10 Surprises About Marina Life

It been 53 days since we moved onto Breaking Tradition full time.  This isn’t the longest amount of time that we’ve lived aboard (that would be 91 days), but it’s the longest we’ve lived aboard while living a daily life that consisted of more than vacationing.  Every morning, I get up and take my turn in the shower, then greet the two other professional women who live on the East Pier, as we head off to work.  After I get home each day, Beanie and I do her homework at the dinette, read her take-home reader, then practice her piano lesson on her battery-powered keyboard, which fits perfectly on the kitchen table.  After that, we either play Wii or head out to the grassy area (our “back yard”) so that Beanie can run around and kick her ball.

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Unlike our cruising days, we have consistent electricity and water, and our stove is dual-powered, so cooking fuel is not an issue.  Breaking Tradition is 6 feet longer than Moonraker (although it has the same beam), so we are living in more than 100 square feet, although definitely not more than 200.  We have about the same fridge space, and slightly less storage area in the galley.  Also, we don’t have a working head in the boat at this time, and we won’t be using the boat’s bathroom for more than emergencies, until we have a working engine and can make it to the pump-out area.  Fortunately, our slip is right next to the restrooms.

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Here are some other surprises that we have found, from marina life:

1.  Daily life is surprisingly “normal.”  When I go to work, it’s like it always has been.  Sure, everyone was initially fascinated by our new lifestyle, but now my focus is on my students, their progress, and the daily reality of teaching seventh grade.  The same is true for Beanie, at her school.  Her school is in Clear Lake Shores, and there are more golf carts than cars picking kids up, but when she’s there, it’s down-to-business.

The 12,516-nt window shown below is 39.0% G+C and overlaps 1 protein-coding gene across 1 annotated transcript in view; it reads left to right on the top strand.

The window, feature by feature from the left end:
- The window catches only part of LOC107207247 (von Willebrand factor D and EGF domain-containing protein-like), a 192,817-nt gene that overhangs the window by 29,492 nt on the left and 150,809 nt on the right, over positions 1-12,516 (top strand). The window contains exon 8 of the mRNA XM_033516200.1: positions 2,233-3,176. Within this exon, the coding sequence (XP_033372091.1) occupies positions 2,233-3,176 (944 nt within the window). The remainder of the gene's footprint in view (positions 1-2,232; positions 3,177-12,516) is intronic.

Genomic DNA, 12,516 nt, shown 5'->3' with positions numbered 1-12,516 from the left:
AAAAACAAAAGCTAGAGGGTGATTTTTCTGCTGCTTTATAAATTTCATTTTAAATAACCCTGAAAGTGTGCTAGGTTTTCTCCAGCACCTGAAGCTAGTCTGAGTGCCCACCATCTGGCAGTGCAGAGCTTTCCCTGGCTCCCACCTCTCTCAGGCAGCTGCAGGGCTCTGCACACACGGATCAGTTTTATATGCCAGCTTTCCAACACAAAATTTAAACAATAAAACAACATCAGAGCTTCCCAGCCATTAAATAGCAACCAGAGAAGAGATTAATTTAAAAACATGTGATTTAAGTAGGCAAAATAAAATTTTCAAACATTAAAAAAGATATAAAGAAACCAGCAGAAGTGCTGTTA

2.  It’s kind of like living in a floating commune.  Most of the slip-tenants in the marina don’t live there full time.  But those of us who do, have a shared world all of our own.  We don’t own property, we don’t have houses or apartments, and we don’t even have patios of our own. And so we pool our resources and share.  Then men in the marina have gone in together and rented a large storage unit that they have converted into a workshop.  Everything there is for everybody to use!  There is a large vanity in the ladies’ room, and I have claimed a drawer.  I leave my blow dryer out, and everybody uses (and appreciates!) it.  Somebody else has contributed an iron.  There is also a communal grill, as well as lots of coolers.  We often brainstorm ways to create an outdoor eating area on our pier.

3.  Beanie gets her village.  There are only two full-time live-aboard kids in the marina, and only one on the East Pier, so Beanie is well-known.  She’ll talk to our neighbor while she’s on the deck playing under the tarp (her “tent”).  Sometimes, she will hang out by the vending machine, hoping to bum a soda off of one of the live-aboards.  Everybody knows her, and everybody looks out for her.  As a result, I’m able to give her more freedom.

4.  Weird things sometimes happen.  This morning, our dock was blocked by two photographers and two models, shooting photos for something.  Two of my neighbors, one of them in his bathrobe and the other in her pajamas, waited awkwardly by my slip, wondering how to get past them, to the restroom.  Wearing the dress I’d worn the day before, with my hair disheveled, I led the way past them, commenting that I’ve never had anyone have a photo shoot in my front yard.

5.  Having a shared bathroom is worth the inconvenience.  During the week, 5 ladies share the restroom on the East Pier.  Somehow, we all shower at different times.  It gets cleaned once a day.  And I don’t have to do it.  That’s right.  I now have to clean zero toilets.

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6.  Living in a smaller space is not much of an adjustment.  Breaking Tradition is 6 feet longer than Moonraker, so instead of living in 100 square feet, we’re probably just under 200.  And that hasn’t changed our life much at all.  If we’re inside, we’re probably reading, using the Internet, or playing video games.  Otherwise, we’re not inside.

7.  I spend a lot less time online.  And I’m more intentional with the time I do spend online.  I’ve unfollowed a lot of people on Facebook, and just check in with them periodically.  And I hide all forwarded posts.  If doing something online doesn’t enrich my life, I don’t do it.  Instead, I’ve done a lot more reading and writing, and I’ve spent a lot more time with my family.

8.  I’ve simplified our meals.  I also spend less time cooking.  Our kitchen is tiny, and getting our any large appliances is a pain.  So we eat a lot of wraps and salad.  If I do cook, it’s something that requires very little clean-up, such as  quesadillas or pasta.